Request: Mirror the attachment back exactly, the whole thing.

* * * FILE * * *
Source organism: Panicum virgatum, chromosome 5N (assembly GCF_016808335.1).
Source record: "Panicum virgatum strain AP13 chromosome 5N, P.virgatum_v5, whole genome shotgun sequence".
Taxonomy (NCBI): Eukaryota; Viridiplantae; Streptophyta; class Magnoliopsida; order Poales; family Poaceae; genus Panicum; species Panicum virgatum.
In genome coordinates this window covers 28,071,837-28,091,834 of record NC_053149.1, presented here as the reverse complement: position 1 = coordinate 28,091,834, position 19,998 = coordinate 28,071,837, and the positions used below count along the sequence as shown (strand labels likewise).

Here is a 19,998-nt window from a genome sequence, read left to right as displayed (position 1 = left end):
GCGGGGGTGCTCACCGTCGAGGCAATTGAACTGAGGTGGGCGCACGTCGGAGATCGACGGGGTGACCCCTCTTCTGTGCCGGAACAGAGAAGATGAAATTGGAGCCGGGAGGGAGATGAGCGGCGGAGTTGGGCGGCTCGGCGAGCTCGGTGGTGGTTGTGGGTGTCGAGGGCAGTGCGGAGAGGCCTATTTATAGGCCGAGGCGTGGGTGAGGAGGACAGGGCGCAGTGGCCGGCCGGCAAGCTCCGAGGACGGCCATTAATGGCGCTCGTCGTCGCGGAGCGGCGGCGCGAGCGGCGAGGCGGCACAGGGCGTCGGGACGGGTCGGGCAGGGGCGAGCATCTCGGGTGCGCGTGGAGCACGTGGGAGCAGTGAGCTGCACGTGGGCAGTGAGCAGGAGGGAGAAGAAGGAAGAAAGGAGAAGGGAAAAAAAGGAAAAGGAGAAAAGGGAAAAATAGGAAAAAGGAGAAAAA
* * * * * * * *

Source organism: Panicum virgatum, chromosome 5N (assembly GCF_016808335.1).
Source record: "Panicum virgatum strain AP13 chromosome 5N, P.virgatum_v5, whole genome shotgun sequence".
Taxonomy (NCBI): Eukaryota; Viridiplantae; Streptophyta; class Magnoliopsida; order Poales; family Poaceae; genus Panicum; species Panicum virgatum.
In genome coordinates this window covers 28,071,837-28,091,834 of record NC_053149.1, presented here as the reverse complement: position 1 = coordinate 28,091,834, position 19,998 = coordinate 28,071,837, and the positions used below count along the sequence as shown (strand labels likewise).

Here is a 19,998-nt window from a genome sequence, read left to right as displayed (position 1 = left end):
GCGGGGGTGCTCACCGTCGAGGCAATTGAACTGAGGTGGGCGCACGTCGGAGATCGACGGGGTGACCCCTCTTCTGTGCCGGAACAGAGAAGATGAAATTGGAGCCGGGAGGGAGATGAGCGGCGGAGTTGGGCGGCTCGGCGAGCTCGGTGGTGGTTGTGGGTGTCGAGGGCAGTGCGGAGAGGCCTATTTATAGGCCGAGGCGTGGGTGAGGAGGACAGGGCGCAGTGGCCGGCCGGCAAGCTCCGAGGACGGCCATTAATGGCGCTCGTCGTCGCGGAGCGGCGGCGCGAGCGGCGAGGCGGCACAGGGCGTCGGGACGGGTCGGGCAGGGGCGAGCATCTCGGGTGCGCGTGGAGCACGTGGGAGCAGTGAGCTGCACGTGGGCAGTGAGCAGGAGGGAGAAGAAGGAAGAAAGGAGAAGGGAAAAAAAGGAAAAGGAGAAAAGGGAAAAATAGGAAAAAGGAGAAAAA